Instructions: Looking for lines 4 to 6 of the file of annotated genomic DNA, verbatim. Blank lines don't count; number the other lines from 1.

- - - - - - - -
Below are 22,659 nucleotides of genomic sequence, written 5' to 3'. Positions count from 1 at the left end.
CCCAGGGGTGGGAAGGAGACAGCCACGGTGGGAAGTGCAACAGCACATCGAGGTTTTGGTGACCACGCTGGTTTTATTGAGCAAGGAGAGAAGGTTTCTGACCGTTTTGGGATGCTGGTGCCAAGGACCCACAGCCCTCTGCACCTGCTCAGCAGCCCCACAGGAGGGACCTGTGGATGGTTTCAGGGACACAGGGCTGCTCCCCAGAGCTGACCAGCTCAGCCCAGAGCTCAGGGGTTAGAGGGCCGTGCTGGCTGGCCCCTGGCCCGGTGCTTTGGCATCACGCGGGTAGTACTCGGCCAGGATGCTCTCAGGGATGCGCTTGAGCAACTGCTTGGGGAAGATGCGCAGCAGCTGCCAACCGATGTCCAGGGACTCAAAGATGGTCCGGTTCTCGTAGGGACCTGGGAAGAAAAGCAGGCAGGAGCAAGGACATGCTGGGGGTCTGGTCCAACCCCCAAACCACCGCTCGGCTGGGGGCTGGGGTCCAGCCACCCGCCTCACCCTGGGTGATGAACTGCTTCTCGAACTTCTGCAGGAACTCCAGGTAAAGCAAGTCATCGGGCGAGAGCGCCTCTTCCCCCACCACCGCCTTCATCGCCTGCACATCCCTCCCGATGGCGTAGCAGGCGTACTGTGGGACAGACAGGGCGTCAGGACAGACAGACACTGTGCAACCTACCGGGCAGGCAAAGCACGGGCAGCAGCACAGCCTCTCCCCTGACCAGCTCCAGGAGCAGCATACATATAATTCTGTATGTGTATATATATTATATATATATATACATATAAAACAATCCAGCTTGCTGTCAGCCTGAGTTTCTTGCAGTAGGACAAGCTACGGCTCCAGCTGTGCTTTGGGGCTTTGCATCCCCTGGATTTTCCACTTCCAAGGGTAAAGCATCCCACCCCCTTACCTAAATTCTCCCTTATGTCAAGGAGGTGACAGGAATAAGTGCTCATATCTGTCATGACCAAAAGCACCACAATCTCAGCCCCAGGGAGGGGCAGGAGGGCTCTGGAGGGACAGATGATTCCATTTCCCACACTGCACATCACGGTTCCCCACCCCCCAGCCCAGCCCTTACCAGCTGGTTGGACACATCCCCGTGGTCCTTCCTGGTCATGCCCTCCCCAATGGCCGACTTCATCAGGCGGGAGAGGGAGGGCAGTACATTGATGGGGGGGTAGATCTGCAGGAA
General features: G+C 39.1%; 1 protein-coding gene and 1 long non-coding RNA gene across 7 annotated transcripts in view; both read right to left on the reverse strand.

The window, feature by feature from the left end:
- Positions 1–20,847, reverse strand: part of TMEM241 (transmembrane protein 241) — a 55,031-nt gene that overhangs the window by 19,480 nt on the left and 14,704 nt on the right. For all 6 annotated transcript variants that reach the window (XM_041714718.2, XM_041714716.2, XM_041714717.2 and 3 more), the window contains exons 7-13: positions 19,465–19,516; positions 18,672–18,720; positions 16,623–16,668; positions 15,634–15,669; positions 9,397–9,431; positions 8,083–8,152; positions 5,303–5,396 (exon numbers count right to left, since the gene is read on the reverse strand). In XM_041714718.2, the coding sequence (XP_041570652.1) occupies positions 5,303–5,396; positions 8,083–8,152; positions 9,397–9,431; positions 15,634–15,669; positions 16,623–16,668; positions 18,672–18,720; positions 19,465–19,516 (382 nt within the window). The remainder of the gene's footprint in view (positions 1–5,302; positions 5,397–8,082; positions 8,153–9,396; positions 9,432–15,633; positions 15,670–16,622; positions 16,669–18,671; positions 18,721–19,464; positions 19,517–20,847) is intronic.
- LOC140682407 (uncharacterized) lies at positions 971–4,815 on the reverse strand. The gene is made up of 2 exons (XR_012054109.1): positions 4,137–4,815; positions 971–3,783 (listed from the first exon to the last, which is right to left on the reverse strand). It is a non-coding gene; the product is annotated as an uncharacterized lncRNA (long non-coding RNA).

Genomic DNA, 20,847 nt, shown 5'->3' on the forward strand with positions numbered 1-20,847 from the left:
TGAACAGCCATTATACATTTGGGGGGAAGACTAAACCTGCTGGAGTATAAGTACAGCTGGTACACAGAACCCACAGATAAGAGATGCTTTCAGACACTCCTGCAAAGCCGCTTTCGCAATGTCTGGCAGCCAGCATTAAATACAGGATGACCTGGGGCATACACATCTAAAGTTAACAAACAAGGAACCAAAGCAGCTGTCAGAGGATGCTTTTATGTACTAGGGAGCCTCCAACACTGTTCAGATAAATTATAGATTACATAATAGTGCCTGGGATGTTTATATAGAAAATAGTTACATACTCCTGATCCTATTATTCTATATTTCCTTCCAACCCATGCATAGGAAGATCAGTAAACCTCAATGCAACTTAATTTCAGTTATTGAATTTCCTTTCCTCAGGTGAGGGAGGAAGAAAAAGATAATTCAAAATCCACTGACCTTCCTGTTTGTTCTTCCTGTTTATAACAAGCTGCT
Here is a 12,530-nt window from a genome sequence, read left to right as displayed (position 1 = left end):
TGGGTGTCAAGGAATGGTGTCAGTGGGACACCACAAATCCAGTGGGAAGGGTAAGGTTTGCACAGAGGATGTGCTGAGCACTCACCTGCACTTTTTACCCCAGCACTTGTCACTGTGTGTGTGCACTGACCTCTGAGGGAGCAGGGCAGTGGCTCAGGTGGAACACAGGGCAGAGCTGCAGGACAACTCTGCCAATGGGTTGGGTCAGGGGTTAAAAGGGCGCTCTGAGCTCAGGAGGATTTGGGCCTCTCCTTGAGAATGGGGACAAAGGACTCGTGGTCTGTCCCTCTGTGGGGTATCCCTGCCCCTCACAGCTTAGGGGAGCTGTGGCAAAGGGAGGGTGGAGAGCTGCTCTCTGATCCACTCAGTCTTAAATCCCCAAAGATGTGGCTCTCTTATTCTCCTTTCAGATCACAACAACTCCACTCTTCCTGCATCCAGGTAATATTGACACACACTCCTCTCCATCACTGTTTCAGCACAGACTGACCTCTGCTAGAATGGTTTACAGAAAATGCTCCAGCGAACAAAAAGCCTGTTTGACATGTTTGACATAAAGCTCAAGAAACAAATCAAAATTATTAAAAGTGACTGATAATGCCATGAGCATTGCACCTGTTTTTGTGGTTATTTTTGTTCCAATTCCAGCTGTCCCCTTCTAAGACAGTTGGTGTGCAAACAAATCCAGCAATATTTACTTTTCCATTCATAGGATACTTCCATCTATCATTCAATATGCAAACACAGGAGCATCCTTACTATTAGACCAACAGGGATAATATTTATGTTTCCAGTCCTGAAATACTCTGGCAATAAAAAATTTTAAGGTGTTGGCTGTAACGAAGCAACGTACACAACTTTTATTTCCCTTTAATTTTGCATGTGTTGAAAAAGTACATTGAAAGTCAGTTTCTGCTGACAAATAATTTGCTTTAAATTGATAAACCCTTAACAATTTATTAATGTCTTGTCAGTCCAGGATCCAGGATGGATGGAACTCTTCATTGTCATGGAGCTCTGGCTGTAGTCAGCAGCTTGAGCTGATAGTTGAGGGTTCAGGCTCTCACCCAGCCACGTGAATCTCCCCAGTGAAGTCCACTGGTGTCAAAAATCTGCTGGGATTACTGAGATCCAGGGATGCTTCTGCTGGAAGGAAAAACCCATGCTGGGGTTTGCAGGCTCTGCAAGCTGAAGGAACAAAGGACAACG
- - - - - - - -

The window, feature by feature from the left end:
- Positions 1–20,847, reverse strand: part of TMEM241 (transmembrane protein 241) — a 55,031-nt gene that overhangs the window by 19,480 nt on the left and 14,704 nt on the right. For all 6 annotated transcript variants that reach the window (XM_041714718.2, XM_041714716.2, XM_041714717.2 and 3 more), the window contains exons 7-13: positions 19,465–19,516; positions 18,672–18,720; positions 16,623–16,668; positions 15,634–15,669; positions 9,397–9,431; positions 8,083–8,152; positions 5,303–5,396 (exon numbers count right to left, since the gene is read on the reverse strand). In XM_041714718.2, the coding sequence (XP_041570652.1) occupies positions 5,303–5,396; positions 8,083–8,152; positions 9,397–9,431; positions 15,634–15,669; positions 16,623–16,668; positions 18,672–18,720; positions 19,465–19,516 (382 nt within the window). The remainder of the gene's footprint in view (positions 1–5,302; positions 5,397–8,082; positions 8,153–9,396; positions 9,432–15,633; positions 15,670–16,622; positions 16,669–18,671; positions 18,721–19,464; positions 19,517–20,847) is intronic.
- LOC140682407 (uncharacterized) lies at positions 971–4,815 on the reverse strand. The gene is made up of 2 exons (XR_012054109.1): positions 4,137–4,815; positions 971–3,783 (listed from the first exon to the last, which is right to left on the reverse strand). It is a non-coding gene; the product is annotated as an uncharacterized lncRNA (long non-coding RNA).